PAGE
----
Singing in the rain since she couldn't play in it, Alexandra Stevenson didn't let a dreary day intrude on her dreamy Wimbledon debut.
Showers washed out play completely Tuesday for the first time in two years, and the 30th time in 113 years, giving Jim Courier another 24 hours to figure out how to avoid being beaten by Britain's Tim Henman.
Courier and Henman struck a few balls, none in anger, between cloudbursts, then retreated to the lounge for an afternoon of backgammon and video games - though not with each other.
Â"They didn't sit down and have dinner, but they did say hello,Â" said David Felgate, Henman's coach. Â"It's a small locker room, and there are 16 guys in it. There's no running away from each other.Â"
Henman led two sets to one, and 4-3 with Courier to serve in the fourth set of a match that began Monday and will resume, weather permitting, Wednesday.
Stevenson, an effervescent 18-year-old who is into the fourth round as a newly turned pro, showed off her singing talents for the BBC with a show tune while she waited in vain to play fellow American Lisa Raymond.
Steffi Graf also remained on hold, two games from victory at 6-2, 4-2 against Belgian qualifier Kim Clijsters.
So far the only players to reach the quarterfinals are Andre Agassi and Gustavo Kuerten, who will play each other on the men's side, and defending champion Jana Novotna and Lindsay Davenport, who will meet on the women's side.
The backup in the schedule means a lot of tennis will have to be crammed into a short span the rest of the week. If the fourth round can be completed Wednesday and the weather forecast is not encouraging then the quarterfinals likely would be held for both draws on Thursday, instead of being broken up as usual over two days.
That would result in the men's and women's semifinals being held Friday, followed by the women's final Saturday and the men's final Sunday.
Toss in the doubles and mixed doubles, and the endurance of the players will be sorely tested.
Fans waited through rain for seven hours with hopes of seeing some tennis, only to be told their optimism wouldn't be rewarded. Beer and dutchees, the British version of hot dogs, were big sellers as the fans turned to the giant screen or small portable televisions to watch old matches.
There were highlights of the 5-hour, 12-minute match the longest in Wimbledon history between Pancho Gonzales and Charlie Pasarell 30 years ago. Pasarell won the first set in that pre-tiebreak era, 24-22. Gonzales won the fifth set 11-9, and that just got him into the second round.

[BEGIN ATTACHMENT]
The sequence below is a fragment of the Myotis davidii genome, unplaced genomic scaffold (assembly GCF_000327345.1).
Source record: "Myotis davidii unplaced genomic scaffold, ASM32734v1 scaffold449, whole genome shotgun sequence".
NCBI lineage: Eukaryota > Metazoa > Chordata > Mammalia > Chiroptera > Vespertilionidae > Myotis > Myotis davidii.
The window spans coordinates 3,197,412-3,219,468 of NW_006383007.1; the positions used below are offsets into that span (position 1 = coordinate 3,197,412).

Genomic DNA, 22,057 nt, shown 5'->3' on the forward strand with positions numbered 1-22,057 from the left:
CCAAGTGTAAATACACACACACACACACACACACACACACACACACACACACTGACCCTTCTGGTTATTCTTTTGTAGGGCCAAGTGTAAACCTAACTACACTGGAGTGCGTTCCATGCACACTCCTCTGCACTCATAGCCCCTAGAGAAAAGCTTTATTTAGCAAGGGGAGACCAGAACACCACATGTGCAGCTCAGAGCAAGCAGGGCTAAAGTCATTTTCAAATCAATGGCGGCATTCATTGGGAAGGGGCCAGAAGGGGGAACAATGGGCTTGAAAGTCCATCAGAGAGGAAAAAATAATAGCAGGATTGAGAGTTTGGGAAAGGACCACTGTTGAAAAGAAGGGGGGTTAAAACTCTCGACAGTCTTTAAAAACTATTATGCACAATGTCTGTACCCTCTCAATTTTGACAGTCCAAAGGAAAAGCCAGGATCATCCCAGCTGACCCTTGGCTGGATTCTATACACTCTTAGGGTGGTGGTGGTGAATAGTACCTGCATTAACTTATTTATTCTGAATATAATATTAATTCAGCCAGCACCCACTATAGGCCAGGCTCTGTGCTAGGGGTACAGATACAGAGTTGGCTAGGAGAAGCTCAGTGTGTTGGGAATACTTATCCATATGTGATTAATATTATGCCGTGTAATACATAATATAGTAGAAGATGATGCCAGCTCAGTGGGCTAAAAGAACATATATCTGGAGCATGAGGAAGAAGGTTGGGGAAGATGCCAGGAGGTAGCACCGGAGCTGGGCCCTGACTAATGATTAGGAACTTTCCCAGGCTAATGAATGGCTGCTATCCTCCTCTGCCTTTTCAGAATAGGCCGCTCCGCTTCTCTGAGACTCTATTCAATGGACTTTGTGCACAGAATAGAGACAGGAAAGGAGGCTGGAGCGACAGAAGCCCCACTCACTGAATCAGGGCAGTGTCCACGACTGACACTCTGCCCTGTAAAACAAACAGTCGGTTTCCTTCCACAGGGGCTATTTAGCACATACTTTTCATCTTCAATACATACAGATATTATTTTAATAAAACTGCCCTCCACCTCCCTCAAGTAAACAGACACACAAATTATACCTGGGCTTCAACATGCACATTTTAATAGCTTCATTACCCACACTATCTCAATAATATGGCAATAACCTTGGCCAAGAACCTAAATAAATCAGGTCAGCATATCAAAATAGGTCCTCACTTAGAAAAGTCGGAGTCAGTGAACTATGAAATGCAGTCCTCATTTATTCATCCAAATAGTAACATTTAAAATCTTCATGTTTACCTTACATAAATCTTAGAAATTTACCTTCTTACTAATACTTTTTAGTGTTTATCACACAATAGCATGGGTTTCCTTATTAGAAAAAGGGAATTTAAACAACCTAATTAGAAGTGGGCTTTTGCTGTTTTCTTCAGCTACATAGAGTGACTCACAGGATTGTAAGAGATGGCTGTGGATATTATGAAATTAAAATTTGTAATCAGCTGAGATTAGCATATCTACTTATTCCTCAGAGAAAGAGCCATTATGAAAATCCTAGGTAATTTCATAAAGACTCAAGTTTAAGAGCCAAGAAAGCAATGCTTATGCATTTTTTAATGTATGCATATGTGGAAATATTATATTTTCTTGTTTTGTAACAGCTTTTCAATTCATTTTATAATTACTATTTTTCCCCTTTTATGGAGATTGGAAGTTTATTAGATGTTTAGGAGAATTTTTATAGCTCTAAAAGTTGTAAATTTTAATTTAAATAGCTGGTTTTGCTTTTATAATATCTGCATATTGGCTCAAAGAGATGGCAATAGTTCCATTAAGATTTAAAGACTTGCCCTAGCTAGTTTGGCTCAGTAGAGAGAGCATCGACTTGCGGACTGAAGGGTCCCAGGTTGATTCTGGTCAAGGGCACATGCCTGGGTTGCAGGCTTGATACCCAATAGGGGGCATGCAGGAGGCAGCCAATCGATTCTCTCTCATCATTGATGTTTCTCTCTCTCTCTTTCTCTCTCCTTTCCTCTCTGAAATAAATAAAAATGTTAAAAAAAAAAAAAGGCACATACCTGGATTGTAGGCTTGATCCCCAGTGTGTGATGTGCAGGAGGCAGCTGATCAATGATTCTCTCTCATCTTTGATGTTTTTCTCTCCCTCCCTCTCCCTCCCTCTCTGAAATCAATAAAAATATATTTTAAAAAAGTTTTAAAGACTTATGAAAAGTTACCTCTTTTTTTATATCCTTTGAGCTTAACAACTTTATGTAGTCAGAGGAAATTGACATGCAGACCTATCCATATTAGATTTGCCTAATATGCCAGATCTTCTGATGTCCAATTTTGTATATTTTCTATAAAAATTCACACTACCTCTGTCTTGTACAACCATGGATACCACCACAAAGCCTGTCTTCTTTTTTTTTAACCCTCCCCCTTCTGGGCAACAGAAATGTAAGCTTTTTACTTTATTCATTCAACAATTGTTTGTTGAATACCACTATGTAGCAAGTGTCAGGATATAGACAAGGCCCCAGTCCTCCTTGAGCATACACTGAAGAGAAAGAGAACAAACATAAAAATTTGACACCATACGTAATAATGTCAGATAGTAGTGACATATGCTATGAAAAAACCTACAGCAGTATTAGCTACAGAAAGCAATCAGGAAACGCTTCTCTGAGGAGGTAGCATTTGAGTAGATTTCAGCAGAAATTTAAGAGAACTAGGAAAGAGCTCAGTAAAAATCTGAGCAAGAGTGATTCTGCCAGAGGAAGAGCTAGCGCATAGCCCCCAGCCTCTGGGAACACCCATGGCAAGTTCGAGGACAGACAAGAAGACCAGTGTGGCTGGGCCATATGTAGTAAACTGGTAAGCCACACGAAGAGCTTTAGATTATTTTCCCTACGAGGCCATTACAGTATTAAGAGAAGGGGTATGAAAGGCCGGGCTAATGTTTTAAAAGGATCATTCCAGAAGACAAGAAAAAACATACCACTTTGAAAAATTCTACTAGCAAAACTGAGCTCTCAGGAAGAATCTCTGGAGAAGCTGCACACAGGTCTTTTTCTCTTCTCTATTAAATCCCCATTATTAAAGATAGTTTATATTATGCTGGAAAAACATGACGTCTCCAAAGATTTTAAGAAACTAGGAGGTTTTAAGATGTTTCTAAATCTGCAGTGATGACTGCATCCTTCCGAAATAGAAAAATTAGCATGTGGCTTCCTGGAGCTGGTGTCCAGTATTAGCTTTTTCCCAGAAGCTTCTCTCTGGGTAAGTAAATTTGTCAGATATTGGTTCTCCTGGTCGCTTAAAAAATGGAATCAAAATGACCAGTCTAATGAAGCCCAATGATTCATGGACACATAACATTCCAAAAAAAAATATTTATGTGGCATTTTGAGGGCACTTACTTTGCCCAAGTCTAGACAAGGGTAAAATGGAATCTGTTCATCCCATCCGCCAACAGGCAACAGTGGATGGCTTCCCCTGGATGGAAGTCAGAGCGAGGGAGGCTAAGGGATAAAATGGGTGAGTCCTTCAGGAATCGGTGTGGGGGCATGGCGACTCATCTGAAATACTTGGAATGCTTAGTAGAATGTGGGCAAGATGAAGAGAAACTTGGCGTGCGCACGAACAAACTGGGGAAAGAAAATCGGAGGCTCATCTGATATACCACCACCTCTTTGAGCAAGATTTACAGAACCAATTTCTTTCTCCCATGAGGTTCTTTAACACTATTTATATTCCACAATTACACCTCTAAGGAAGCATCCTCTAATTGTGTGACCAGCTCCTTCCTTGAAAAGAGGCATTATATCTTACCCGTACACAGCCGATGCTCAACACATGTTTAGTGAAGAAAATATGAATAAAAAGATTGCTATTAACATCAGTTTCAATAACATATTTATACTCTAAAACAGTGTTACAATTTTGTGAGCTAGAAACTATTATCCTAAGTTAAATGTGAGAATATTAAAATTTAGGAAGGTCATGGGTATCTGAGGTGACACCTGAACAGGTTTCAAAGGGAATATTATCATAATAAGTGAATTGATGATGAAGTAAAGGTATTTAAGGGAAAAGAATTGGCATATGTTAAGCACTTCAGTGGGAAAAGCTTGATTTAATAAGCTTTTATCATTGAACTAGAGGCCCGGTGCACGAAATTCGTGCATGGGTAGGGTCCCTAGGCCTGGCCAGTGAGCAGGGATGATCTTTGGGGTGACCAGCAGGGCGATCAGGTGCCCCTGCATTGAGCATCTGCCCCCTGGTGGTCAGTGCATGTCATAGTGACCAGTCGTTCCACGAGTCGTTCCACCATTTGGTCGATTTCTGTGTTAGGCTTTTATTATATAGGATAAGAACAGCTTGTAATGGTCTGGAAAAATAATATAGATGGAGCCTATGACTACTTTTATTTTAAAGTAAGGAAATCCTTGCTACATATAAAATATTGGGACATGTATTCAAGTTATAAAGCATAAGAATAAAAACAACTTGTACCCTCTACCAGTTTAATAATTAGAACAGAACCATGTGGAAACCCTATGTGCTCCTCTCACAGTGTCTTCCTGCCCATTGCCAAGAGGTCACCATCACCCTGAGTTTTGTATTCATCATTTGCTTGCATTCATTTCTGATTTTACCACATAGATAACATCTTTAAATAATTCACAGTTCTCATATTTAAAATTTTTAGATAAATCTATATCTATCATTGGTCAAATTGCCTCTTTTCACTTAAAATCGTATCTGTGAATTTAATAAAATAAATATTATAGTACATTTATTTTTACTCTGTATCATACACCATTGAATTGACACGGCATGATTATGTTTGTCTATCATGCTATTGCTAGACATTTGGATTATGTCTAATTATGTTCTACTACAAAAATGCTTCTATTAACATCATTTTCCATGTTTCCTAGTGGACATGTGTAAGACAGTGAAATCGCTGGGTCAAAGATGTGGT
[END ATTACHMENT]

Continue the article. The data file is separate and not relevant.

Then they showed the women's final from the same year, a victory by Britain's Ann Jones over Billie Jean King. Both players looked as if they'd be wiped away by any of the top 50 players today.
And, on this day when fillers were needed desperately by the BBC, there was a replay of the serving duel between Pete Samprs and Goran Ivanisevic from last year's final.
Inevitably, there was talk of a retractable roof that has not, and may never, be built at the All England Club.
Technology is not the issue, even if the surface is grass. Tradition and the English patience with the weather keeps it from happening, said Paul McNamee, director of the Australian Open.
Â"But you have to think about the spectators as well in a very competitive environment,Â" said McNamee, whose Grand Slam event on hardcourts has one stadium with a retractable roof and another under construction.
Â"The easiest solution would have been to build Court 1 with a roof,Â" McNamee said, referring to the Wimbledon stadium that opened in 1997. Â"That would have guaranteed play would have gone on at all times.Â"
McNamee said he was shocked that Wimbledon faced with the demands of television could get away with washouts and not anger 30,000 to 40,000 fans who queue up, camp out, and pay dearly to see tennis.
Â"Interestingly, the public here will still sit in the rain and have a good time,Â" he said. Â"In Australia we could not get away with it.Â"
Christopher Gorringe, chief executive of the All England Club, acknowledged that the rain is tedious and frustrating for the fans and players, but he said a roof is not the answer.
Â"Putting roofs on Centre or No. 1 Court,Â" he said, Â"merely creates difficulties in other areas ... deciding which matches should be played indoors and whether those players who play indoors receive an unfair advantage over those who do not.
Â"Fans come to Wimbledon because they still want to see the world's finest tennis players in action outdoors, on grass, and across all 18 courts.Â"
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